Ok, the Italian elections are now just about one month away, although you wouldn’t guess this from reading the British press where the David Mills/Silvio Berlusconi case is what seems to be making all the running. Now as I indicated in this post, I will try and give some systematic coverage to the election issues as they evolve during the campaign. In that post I outlined 7 issues which I thought would be worth looking at in an election which I think is going to be very important not just for the Italian people themselves but for all citizens of the EU. I had a first pass at one of the topics here (and here).
Maybe the best starting point is number 7 on the list: the sense of denial.
Looking at the fact that Berlusconi himself seems to have started his campaign in Washington, while former Commission president Romano Prodi now seems to have become an early convert to neo-protectionism (and this piece), I would definitely say that this is really the number one issue. In order to help me on my course through these troubled waters Roberto of Wind Rose Hotel has kindly offered to send me some on the spot material. Here is his first missive. It confirms my worst fears.
It is usually pretty uncertain, in Italy, whether or not what is known as official statistical data are as reliable as they are in the rest of the Western world. Nevertheless data are the most accountable criteria of judgment we Italians have at our disposal in deciding for which of the two coalitions to give our vote.
In the next general election, Italians will remember what Istat, the official statistics institute, reported on Wednesday: Italy experienced zero growth in 2005 (though Maurizio Sacconi, welfare undersecretary, did not show excessive concern with regard to Istat figures, he even saw some positive signals (see here).
But if a Brit, or a Dutch, a Dane , etc., really wants to try to understand what is at stake and why, on April 9 and 10, people will vote as they do then they should, in my humble opinion, bear in mind that Italy is not a Country where people can afford the luxury of basing their electoral choices, first and foremost, on what official data and survey results purportedly reveal. We have to chose between a centre-right coalition whose leader, the prime minister, Silvio Berlusconi called on Wednesday in Washington for â€œ a grand alliance of all democraciesâ€ to fight the threat posed by Islamic extremism, and a centre-left coalition in which the leader of the small Partito dei Comunisti Italiani, Oliviero Diliberto, arguedonly a few hours later that Mr Berlusconi had shaken president Bushâ€™s â€œbleeding hand.â€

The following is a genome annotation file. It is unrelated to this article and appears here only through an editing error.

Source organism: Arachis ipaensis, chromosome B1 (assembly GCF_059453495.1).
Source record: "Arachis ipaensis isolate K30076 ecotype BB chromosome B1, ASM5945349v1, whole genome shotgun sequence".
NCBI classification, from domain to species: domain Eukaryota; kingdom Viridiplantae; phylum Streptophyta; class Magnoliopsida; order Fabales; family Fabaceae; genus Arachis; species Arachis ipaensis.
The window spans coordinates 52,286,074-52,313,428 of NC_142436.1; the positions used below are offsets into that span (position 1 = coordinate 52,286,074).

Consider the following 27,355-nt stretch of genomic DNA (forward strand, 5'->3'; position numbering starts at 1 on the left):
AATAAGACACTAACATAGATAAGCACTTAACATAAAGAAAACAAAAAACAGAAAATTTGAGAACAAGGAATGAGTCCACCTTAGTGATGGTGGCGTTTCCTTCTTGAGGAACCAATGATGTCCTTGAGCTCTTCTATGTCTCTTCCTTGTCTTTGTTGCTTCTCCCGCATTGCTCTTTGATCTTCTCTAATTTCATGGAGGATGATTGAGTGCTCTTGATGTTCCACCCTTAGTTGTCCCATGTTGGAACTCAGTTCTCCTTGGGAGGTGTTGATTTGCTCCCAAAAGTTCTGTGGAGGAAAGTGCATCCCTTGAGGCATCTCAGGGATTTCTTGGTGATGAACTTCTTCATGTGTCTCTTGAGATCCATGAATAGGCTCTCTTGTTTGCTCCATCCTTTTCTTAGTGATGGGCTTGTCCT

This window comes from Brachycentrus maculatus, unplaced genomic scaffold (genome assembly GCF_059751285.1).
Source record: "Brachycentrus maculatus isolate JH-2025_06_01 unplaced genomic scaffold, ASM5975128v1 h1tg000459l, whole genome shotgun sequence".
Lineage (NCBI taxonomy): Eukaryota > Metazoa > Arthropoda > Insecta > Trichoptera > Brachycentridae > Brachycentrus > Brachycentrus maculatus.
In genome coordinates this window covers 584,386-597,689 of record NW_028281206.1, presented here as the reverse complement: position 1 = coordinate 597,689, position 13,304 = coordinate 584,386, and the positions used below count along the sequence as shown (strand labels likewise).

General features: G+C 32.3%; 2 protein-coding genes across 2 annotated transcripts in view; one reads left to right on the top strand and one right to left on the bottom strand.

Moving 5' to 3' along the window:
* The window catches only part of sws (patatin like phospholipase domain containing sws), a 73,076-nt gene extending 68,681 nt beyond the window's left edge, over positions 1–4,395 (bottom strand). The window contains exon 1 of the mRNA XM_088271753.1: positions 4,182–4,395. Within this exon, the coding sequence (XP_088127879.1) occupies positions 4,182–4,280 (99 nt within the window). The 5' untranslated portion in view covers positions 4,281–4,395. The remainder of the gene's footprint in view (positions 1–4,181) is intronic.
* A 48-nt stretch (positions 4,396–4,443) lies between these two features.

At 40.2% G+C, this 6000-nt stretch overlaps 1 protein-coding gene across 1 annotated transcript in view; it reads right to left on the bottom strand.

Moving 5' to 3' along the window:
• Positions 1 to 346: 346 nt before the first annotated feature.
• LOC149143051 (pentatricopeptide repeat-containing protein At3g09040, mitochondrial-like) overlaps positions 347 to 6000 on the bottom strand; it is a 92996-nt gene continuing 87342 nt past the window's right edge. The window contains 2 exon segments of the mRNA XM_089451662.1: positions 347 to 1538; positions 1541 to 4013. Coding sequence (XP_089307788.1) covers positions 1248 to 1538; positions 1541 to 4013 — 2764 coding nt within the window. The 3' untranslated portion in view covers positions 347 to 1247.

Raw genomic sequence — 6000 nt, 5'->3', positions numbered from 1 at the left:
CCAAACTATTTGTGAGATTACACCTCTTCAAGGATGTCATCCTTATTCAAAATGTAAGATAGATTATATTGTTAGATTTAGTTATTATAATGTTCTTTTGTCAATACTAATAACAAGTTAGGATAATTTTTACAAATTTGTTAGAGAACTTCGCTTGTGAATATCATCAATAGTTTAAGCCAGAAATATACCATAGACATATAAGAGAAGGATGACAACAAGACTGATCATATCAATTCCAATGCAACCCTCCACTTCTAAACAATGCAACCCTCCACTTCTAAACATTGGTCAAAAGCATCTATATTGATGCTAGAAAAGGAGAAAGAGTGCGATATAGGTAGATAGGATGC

Between a strongly pro-America centre-right and a centre-left in which another – and bigger (some 8% in the last general election) – Communist party (Rifondazione comunista) containing members of the Global Justice Movement (one of them will be a candidate to the Parliament for the coalition itself on April 9 and 10) together with various other rag-bag extremists, among them those who have now become famous for chanting slogans such as, “Ten, one hundred, one thousand Nassiriyas” *** during protest rallies in which the U.S. and Israeli flags are burned.
I think this isn’t going to be, for many of my fellow countrymen, an easy choice.
*** Nassiriya is the Iraqi town where, on November 12, 2003, a suicide car bomber devastated an Italian military police base, killing 19 Italians and 9 Iraqis.